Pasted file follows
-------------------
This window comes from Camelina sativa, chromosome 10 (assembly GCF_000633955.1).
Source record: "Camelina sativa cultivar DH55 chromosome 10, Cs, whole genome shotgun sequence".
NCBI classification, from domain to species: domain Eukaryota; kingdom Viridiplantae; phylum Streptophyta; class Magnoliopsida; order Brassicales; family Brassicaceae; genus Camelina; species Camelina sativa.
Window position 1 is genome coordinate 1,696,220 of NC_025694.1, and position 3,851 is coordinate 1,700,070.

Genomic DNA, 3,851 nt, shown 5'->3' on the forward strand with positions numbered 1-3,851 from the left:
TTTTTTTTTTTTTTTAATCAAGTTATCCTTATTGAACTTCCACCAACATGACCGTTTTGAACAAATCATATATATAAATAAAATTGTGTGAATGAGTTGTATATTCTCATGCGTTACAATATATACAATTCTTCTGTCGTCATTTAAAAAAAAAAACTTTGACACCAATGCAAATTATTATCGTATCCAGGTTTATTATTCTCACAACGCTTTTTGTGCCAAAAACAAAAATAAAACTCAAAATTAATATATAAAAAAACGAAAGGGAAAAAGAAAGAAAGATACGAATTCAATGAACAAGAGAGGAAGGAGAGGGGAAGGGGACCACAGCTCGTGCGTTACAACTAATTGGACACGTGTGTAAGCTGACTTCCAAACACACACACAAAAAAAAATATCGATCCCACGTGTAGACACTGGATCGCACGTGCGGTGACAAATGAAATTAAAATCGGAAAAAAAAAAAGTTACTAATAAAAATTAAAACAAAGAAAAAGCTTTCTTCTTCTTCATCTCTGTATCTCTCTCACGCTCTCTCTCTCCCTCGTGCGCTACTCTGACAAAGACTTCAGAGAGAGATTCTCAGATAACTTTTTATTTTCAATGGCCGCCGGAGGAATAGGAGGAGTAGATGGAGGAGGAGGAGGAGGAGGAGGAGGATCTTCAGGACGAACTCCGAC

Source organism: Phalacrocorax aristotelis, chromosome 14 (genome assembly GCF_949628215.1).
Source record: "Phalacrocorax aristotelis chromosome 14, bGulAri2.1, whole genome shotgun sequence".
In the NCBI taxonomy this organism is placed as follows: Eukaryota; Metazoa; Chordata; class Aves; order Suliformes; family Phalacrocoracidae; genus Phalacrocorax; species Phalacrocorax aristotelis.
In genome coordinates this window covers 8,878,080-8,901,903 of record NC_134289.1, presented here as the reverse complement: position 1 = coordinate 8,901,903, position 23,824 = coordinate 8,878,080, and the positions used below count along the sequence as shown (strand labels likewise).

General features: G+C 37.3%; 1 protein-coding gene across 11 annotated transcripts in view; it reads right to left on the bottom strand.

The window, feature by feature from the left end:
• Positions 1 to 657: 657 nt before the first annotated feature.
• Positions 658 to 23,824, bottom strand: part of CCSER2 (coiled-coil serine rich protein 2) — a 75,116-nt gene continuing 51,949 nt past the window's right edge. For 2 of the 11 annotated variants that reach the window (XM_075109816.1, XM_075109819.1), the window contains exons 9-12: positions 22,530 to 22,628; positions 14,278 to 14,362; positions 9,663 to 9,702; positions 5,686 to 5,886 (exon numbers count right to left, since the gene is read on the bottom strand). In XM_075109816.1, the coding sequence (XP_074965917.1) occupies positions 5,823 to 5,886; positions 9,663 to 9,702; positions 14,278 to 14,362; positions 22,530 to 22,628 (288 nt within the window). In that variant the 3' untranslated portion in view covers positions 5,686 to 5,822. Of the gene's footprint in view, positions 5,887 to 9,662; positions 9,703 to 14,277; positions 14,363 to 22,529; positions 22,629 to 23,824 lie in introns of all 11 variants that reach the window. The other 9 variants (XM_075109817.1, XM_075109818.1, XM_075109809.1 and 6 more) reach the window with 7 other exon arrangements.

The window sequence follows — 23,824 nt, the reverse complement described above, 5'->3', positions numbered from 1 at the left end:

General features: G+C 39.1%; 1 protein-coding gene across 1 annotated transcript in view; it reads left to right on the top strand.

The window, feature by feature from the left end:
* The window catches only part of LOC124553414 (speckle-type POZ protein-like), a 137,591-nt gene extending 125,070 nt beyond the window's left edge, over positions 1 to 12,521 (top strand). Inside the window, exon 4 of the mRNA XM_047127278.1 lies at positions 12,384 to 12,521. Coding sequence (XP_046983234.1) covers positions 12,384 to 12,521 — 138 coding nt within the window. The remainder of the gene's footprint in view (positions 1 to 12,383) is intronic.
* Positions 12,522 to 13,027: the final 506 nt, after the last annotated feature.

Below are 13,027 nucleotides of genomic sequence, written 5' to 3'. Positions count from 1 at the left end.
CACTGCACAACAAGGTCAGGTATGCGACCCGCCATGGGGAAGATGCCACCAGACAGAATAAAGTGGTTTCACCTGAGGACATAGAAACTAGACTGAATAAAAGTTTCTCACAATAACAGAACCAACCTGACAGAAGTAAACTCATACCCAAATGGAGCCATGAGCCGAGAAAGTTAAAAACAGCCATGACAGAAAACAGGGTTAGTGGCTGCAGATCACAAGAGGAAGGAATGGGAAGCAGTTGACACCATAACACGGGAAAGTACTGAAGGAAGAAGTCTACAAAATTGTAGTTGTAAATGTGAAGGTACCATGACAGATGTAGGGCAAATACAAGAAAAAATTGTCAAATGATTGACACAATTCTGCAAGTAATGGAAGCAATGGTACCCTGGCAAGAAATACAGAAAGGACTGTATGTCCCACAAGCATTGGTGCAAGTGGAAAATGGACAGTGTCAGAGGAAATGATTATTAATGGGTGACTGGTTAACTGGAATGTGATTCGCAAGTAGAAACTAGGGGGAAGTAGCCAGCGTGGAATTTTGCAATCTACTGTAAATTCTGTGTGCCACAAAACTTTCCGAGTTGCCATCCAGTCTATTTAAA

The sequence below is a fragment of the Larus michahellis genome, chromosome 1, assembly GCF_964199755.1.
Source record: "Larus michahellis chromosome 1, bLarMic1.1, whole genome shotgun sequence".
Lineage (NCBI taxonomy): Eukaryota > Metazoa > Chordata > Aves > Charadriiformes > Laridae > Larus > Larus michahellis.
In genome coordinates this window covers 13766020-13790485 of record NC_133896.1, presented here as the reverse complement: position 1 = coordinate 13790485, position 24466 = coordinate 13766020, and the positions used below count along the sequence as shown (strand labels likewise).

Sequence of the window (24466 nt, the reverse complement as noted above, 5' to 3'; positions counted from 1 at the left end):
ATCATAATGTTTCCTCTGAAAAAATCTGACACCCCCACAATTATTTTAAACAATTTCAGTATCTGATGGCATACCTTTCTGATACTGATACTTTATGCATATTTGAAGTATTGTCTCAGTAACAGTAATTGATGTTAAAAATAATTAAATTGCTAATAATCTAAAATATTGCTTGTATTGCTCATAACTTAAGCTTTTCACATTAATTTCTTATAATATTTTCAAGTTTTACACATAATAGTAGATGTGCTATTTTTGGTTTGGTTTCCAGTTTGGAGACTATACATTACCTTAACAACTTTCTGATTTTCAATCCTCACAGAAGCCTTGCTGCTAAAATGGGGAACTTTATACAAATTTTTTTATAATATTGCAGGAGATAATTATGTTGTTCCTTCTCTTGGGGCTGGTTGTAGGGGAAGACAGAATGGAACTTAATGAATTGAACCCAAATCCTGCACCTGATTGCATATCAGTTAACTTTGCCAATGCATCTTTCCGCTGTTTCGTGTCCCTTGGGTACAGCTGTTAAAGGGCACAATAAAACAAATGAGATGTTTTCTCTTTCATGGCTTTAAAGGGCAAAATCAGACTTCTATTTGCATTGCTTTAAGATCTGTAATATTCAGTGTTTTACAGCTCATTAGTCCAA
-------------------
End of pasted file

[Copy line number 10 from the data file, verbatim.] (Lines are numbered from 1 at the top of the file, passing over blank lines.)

In genome coordinates this window covers 8,878,080-8,901,903 of record NC_134289.1, presented here as the reverse complement: position 1 = coordinate 8,901,903, position 23,824 = coordinate 8,878,080, and the positions used below count along the sequence as shown (strand labels likewise).